Court case tests political spending laws

Nancy Marshall-Genzer Apr 11, 2008
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Court case tests political spending laws

Nancy Marshall-Genzer Apr 11, 2008
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KAI RYSSDAL: This is probably a pretty easy thing to say if you’re a guy who’s raked in $234 million so far, but today Barack Obama called the public presidential campaign financing system “creaky.” That’s the one funded by the check-off box on your tax returns. Obama and John McCain are going back and forth over who said what about whether either one of them might take public money in the general election. Today in Washington a federal court revisited earlier campaigns. It’s considering a case that would overturn Watergate-era laws limiting fundraising and spending by political groups. Marketplace’s Nancy Marshall Genzer takes us back to Election ’04.


NANCY MARSHALL GENZER: Remember MoveOn.org? How about those Swift Boat Veterans for Truth ads that helped sink John Kerry? Well, they’re baack. A new wave of outside political groups is churning out new ads targeting Barak Obama, Hillary Clinton and John McCain.

POLITICAL ADS: If speeches could create jobs, we wouldn’t be facing a recession . . . She is steeped in controvery, steeped in sleeze . . . We need a new direction. Not the McSame old thing.

The groups behind these ads are using the same old McStrategy. They’re accepting unlimited donations. Then, they run ads gunning for specific candidates. You’re not supposed to do that. If you’re a political group wanting to influence an election and you accept unlimited funding, you can’t tell voters who to vote for. Groups like Swift Boat and Move On got in trouble for that in 2004. The government eventually fined them, although the penalties amounted to only 1 percent of what was spent illegally. But one of the new groups thinks even small fines are too much. It’s called SpeechNow.org. It’s not ignoring campaign finance laws. It’s trying to overturn them.

DAVID KEATING: Candidates don’t like people coming in from the outside saying anything about their election race. But we think that’s what the First Amendment’s all about.

That’s Speech Now President David Keating. He says his group should be able to raise as much money as it wants, and say whatever it wants. Those are the rules for millionaires. There are no limits on what an individual can spend or say on the airwaves. But if two or more people want to band together to influence an election, their contributions are limited to five thousand dollars. Keating says that’s not fair.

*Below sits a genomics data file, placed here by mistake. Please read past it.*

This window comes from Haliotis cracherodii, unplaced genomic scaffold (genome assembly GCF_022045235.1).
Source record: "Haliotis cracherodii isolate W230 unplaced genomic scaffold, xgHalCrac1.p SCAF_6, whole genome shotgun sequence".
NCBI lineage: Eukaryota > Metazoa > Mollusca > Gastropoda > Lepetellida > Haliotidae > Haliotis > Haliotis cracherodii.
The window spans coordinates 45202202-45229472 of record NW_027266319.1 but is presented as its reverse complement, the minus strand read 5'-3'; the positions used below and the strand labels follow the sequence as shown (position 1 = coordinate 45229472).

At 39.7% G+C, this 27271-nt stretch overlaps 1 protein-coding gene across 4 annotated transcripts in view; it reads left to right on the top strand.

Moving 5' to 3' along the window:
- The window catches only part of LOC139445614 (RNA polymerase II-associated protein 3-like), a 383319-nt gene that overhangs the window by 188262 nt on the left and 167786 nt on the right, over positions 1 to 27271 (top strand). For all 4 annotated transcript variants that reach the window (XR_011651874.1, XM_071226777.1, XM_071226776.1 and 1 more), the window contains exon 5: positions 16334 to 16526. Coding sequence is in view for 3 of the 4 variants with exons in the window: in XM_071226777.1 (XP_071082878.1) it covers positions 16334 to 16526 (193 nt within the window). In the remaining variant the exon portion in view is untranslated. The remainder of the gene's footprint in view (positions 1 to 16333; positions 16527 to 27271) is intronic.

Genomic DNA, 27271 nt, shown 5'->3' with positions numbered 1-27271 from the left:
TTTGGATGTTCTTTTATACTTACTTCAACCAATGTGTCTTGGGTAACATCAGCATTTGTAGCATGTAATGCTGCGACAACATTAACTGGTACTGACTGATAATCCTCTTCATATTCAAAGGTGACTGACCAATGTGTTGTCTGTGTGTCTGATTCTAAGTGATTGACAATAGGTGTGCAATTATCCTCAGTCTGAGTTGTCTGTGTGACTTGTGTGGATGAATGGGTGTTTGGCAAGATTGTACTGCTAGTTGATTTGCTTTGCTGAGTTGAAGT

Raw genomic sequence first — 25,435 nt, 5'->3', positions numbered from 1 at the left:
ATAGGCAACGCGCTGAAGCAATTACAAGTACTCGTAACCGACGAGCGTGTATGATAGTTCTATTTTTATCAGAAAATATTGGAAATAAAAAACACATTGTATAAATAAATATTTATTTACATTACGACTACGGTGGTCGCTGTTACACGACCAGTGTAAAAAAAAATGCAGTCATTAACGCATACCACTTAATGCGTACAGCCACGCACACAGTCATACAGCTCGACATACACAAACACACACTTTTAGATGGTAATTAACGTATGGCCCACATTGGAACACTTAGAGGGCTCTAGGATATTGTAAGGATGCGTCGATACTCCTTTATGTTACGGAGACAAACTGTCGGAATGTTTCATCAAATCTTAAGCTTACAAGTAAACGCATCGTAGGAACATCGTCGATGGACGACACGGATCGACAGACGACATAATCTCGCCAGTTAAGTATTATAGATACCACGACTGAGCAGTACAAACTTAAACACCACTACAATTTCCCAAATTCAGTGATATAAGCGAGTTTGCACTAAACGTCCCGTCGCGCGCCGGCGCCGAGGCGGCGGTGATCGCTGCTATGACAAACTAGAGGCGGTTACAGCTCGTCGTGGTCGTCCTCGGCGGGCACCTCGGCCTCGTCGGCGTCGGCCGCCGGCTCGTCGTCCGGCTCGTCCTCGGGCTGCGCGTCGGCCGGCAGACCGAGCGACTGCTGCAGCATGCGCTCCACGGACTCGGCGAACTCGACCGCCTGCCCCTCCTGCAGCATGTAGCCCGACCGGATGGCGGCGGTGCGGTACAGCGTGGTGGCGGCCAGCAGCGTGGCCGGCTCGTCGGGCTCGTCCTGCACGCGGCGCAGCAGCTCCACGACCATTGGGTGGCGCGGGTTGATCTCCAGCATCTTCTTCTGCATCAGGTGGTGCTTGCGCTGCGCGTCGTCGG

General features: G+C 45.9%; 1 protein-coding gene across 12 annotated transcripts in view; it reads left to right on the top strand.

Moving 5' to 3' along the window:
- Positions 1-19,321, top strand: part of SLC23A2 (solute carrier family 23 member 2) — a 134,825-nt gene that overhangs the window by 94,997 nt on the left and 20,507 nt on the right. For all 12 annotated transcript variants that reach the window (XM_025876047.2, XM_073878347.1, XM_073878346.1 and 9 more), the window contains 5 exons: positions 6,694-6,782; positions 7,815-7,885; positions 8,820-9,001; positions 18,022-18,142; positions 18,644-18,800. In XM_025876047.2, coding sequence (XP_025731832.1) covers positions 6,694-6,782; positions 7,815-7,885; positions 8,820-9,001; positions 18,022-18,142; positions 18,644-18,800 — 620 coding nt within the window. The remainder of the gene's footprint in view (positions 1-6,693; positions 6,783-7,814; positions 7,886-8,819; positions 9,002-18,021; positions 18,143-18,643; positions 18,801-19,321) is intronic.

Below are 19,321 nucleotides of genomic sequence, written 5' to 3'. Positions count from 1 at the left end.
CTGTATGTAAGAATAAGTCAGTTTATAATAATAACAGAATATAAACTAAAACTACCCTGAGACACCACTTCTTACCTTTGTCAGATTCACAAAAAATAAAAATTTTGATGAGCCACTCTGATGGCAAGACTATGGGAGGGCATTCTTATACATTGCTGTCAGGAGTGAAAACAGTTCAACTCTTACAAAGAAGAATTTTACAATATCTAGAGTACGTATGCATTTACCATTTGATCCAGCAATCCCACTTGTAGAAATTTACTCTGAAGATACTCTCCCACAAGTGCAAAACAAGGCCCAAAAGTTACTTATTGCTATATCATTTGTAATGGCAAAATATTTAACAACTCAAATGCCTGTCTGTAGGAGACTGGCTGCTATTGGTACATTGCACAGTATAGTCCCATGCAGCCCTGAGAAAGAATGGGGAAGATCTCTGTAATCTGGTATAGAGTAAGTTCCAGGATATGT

KEATING: So why can’t a few of us get together with a lot less than a million dollars each into a pot so we can collectively match what the millionaires are able to say?

But Paul Ryan, a lawyer with the Campaign Legal Center, says it’s not that simple. He says outside groups can use money from unnamed donors — corporations for example — to attack candidates while obscuring the real source of their money. An individual can’t do that.

PAUL RYAN: Courts have found, going back at least to the 1970s, that large contributions can corrupt candidates and parties perhaps through outside, allegedly independent organizations.

Keating insists that Speech Now will be independent, and won’t take any money from unions or corporations. But another group that Keating directs doesn’t disclose all of its donors. The anti-tax group, Club for Growth, says it has more than 40,000 members. Keating says where the money comes from isn’t the point. Outside political groups should be able to say whatever they want based on First Amendment free speech rights. Remember this ad from Swift Boat Veterans in 2004?

SWIFT BOAT VETERANS AD: John Kerry has not been honest about what happened in Vietnam.

KEATING: This speech is helpful, not harmful.

But Paul Ryan of the Campaign Legal Center says there’s no absolute right to free speech.

Loyola Law School Professor Rick Hasen thinks the Speech Now case might have to go all the way to the Supreme Court to decide that question.

RICK HASEN: This case more than any others that have come down in recent years really has the potential to open up the ability for much more money to flow into the electoral process than we’ve already seen. If that’s even possible to believe.

If Speech Now wins, money will talk in future elections, like never before.

In Washington, I’m Nancy Marshall Genzer for Marketplace.

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